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Dennis Gersten, M.D. is a psychiatrist in private practice in San Diego,
and author of "Are You Getting Enlightened Or Losing Your Mind?" (Harmony
Books). Here follows a letter he wrote me about his transformative
experience with a guru named Sai Baba. On reading this letter, I thought to
myself, "Yes, he's probably lost his mind, but maybe he's a little
enlightened, too." Whether or not what Dr. Gersten describes is objectively
true, his twenty-year history with a guru has been deeply beneficial to him
personally and as a psychiatrist. Here is all the passion of the devotee
and true believer. - Jill Neimark.
I've thought a lot about your questions and decided to go all out, 100% truth. Many people will think I am crazy for what I am about to say. It's so controversial that my publisher deleted this material from the book.
I began my psychiatry residency at the La Jolla Veterans Administration Hospital at the University of California at San Diego. Within the first month, a nurse named Madeleine approached me and gave me a photograph of an Indian holy man with a big Afro and an orange robe. "You're a spiritual person, and I think you should have this photograph. His name is Sai Baba." That was all she said. I kept the photo, but had no interest at all in Sai Baba.
In my second year, I was supervised by a San Diego psychiatrist, Dr. Samuel Sandweiss, who is a devotee of Sai Baba. For two years we met and he told me stories of this man of miracles. The miracle stories shook my very foundation of reality. Sometimes I thought that Dr. Sandweiss was himself out of his mind, except he was friendly, intelligent, and sociable, with a loving wife and four daughters.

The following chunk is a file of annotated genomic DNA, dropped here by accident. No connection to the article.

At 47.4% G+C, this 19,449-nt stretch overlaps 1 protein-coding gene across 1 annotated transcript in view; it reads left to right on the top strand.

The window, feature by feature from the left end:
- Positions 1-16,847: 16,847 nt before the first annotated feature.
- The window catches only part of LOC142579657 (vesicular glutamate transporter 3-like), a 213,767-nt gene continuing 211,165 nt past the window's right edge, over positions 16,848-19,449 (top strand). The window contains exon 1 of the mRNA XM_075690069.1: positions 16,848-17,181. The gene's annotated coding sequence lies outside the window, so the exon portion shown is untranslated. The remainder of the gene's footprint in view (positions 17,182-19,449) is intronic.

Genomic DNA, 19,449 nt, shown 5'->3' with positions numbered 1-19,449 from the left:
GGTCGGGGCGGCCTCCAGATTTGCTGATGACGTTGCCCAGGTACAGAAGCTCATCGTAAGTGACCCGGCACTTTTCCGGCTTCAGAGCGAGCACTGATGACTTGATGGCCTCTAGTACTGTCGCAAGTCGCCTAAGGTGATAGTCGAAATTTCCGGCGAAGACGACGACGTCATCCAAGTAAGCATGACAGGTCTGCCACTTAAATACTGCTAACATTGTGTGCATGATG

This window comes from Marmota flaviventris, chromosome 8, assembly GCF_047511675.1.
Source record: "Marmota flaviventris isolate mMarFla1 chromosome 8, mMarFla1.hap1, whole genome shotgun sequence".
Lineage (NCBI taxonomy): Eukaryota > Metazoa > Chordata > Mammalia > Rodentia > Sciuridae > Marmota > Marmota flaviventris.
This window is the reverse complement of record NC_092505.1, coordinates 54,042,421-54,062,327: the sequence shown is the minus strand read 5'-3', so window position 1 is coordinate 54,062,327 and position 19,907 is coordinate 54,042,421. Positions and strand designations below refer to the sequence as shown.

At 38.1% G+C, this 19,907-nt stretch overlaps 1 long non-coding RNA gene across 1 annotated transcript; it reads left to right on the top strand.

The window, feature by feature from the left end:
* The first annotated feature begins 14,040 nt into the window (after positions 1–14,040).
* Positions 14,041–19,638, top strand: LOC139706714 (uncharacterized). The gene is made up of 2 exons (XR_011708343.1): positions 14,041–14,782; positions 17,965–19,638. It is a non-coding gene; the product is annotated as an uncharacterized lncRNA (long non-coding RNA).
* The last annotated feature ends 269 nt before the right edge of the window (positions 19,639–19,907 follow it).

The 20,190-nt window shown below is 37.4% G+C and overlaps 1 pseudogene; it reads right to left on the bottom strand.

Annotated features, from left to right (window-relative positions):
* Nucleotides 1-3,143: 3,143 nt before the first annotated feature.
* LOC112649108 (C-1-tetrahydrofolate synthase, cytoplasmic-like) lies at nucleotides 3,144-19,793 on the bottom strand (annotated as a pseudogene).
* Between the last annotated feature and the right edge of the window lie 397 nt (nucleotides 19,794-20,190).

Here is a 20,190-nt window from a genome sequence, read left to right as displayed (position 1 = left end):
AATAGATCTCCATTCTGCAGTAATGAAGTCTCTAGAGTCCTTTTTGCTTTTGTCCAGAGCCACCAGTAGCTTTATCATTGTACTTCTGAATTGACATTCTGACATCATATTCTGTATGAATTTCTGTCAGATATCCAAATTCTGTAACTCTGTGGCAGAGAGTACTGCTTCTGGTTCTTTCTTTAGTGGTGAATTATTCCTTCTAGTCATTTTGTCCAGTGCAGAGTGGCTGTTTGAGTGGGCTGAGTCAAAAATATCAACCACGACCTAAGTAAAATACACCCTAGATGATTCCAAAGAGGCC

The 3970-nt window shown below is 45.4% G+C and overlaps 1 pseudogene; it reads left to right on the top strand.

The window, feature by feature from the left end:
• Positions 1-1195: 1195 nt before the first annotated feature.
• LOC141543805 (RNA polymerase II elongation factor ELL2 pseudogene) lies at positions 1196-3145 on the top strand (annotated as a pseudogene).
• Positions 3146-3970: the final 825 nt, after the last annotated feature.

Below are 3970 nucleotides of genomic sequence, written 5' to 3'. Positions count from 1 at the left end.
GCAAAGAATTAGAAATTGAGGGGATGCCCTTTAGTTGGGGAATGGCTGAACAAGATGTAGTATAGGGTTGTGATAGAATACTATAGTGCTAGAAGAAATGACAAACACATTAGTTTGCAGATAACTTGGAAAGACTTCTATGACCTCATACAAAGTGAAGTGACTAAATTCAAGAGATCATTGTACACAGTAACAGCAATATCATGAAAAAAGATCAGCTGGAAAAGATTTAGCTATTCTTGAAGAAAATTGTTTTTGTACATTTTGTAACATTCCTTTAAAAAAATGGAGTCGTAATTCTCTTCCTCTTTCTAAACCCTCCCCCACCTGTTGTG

When I finished my residency, I traveled with Sam to India to see Sai Baba. Baba deluged me with so many miracles that after four days I couldn't take any more and left on the fifth day. During that brief visit I observed and experienced Sai Baba materializing material objects out of thin air. He manifest sacred ash, called "vibhuti," rings, medallions, even candy, with a wave of his hand. If you think this was sleight of hand, let me say that Sai Baba even materialized a three-foot-high brooch for his pet elephant. During the closing moments of that first trip, I was called in for a personal interview. Sai Baba knew everything about me. Now, I'm obviously interested in things that most doctors and psychiatrists shy away from. But it was as if he'd lived in my head every moment of my life.
But we've just scratched the surface. There is no miracle known to humankind that Sai Baba has not performed. I personally know two people who had a loved one resurrected from the dead. The most astounding was a woman whose husband died while at the ashram. She refused to let anyone take the body for cremation. She told people, "Baba said he would come help him." Five days after the man's death, Sai Baba came to the room, which reeked with the odor of the decaying body Half an hour later Sai Baba walked out of the room with the resurrected man.. arm in arm, cheerfully greeting the wife.
Isaac Tigrett, founder of The Hard Rock Cafe, is a devotee of Sai Baba. In Isaac's younger days, he says, he was sailing around the curves of the Malibu hills in his sports car when it flew over the cliff. Sai Baba appeared in the car, held his arms around Isaac and protected him completely. The car lay demolished at the bottom of the cliff with the waves pouring over it. Isaac was unharmed.
These stories are jarring to the average American, but more so to the average psychiatrist. "Magical thinking" they call this stuff Yet, if one dares to explore what I have said, then we are faced with more than a challenge for the theories of modern psychiatry. Psychiatry is a speck of dust compared to the infinite mystery of God. Sai Baba says, I am God and you are God. The only difference is that I know it and you don't." And so, yes, this psychiatrist is saying that, after his puny medical ego had been sufficiently deflated, that he, that I, know that God is on earth, walking, talking. Is Sai Baba my guru? We, in the West, have a very hard time with the idea of a real guru. We're tough-minded individualists, and surrendering to Sai Baba has been a tough lesson. What is a guru, anyway? The word means "he or she who removes the darkness." These people are like human magnets, their power of attraction is so great. Although gurus throughout the ages have developed immense powers, these are not what attract. It is the boundless love one feels in such a presence, a love so great that one can be permanently changed.